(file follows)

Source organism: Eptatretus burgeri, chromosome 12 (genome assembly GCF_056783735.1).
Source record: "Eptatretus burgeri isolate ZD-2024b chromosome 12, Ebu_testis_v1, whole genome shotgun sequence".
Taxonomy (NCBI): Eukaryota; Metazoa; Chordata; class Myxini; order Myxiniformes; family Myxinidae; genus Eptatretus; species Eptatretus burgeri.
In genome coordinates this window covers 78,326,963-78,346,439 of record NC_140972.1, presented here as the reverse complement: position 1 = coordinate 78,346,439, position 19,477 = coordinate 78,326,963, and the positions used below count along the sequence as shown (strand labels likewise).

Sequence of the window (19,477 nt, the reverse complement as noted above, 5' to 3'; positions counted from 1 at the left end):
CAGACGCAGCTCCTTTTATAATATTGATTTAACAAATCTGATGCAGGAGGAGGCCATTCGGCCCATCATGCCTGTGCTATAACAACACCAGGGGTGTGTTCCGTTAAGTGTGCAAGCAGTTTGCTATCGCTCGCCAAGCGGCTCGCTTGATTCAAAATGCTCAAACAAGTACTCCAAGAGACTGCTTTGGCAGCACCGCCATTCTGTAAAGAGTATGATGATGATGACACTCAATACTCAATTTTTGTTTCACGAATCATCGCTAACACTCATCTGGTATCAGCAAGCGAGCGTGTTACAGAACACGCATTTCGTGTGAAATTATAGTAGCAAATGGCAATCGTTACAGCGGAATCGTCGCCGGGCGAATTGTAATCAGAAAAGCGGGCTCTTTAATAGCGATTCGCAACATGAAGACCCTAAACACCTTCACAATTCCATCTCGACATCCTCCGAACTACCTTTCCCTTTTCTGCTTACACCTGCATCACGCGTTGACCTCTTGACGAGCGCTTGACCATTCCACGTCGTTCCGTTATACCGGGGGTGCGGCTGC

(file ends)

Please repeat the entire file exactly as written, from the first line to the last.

Source organism: Eptatretus burgeri, chromosome 12 (genome assembly GCF_056783735.1).
Source record: "Eptatretus burgeri isolate ZD-2024b chromosome 12, Ebu_testis_v1, whole genome shotgun sequence".
Taxonomy (NCBI): Eukaryota; Metazoa; Chordata; class Myxini; order Myxiniformes; family Myxinidae; genus Eptatretus; species Eptatretus burgeri.
In genome coordinates this window covers 78,326,963-78,346,439 of record NC_140972.1, presented here as the reverse complement: position 1 = coordinate 78,346,439, position 19,477 = coordinate 78,326,963, and the positions used below count along the sequence as shown (strand labels likewise).

Sequence of the window (19,477 nt, the reverse complement as noted above, 5' to 3'; positions counted from 1 at the left end):
CAGACGCAGCTCCTTTTATAATATTGATTTAACAAATCTGATGCAGGAGGAGGCCATTCGGCCCATCATGCCTGTGCTATAACAACACCAGGGGTGTGTTCCGTTAAGTGTGCAAGCAGTTTGCTATCGCTCGCCAAGCGGCTCGCTTGATTCAAAATGCTCAAACAAGTACTCCAAGAGACTGCTTTGGCAGCACCGCCATTCTGTAAAGAGTATGATGATGATGACACTCAATACTCAATTTTTGTTTCACGAATCATCGCTAACACTCATCTGGTATCAGCAAGCGAGCGTGTTACAGAACACGCATTTCGTGTGAAATTATAGTAGCAAATGGCAATCGTTACAGCGGAATCGTCGCCGGGCGAATTGTAATCAGAAAAGCGGGCTCTTTAATAGCGATTCGCAACATGAAGACCCTAAACACCTTCACAATTCCATCTCGACATCCTCCGAACTACCTTTCCCTTTTCTGCTTACACCTGCATCACGCGTTGACCTCTTGACGAGCGCTTGACCATTCCACGTCGTTCCGTTATACCGGGGGTGCGGCTGC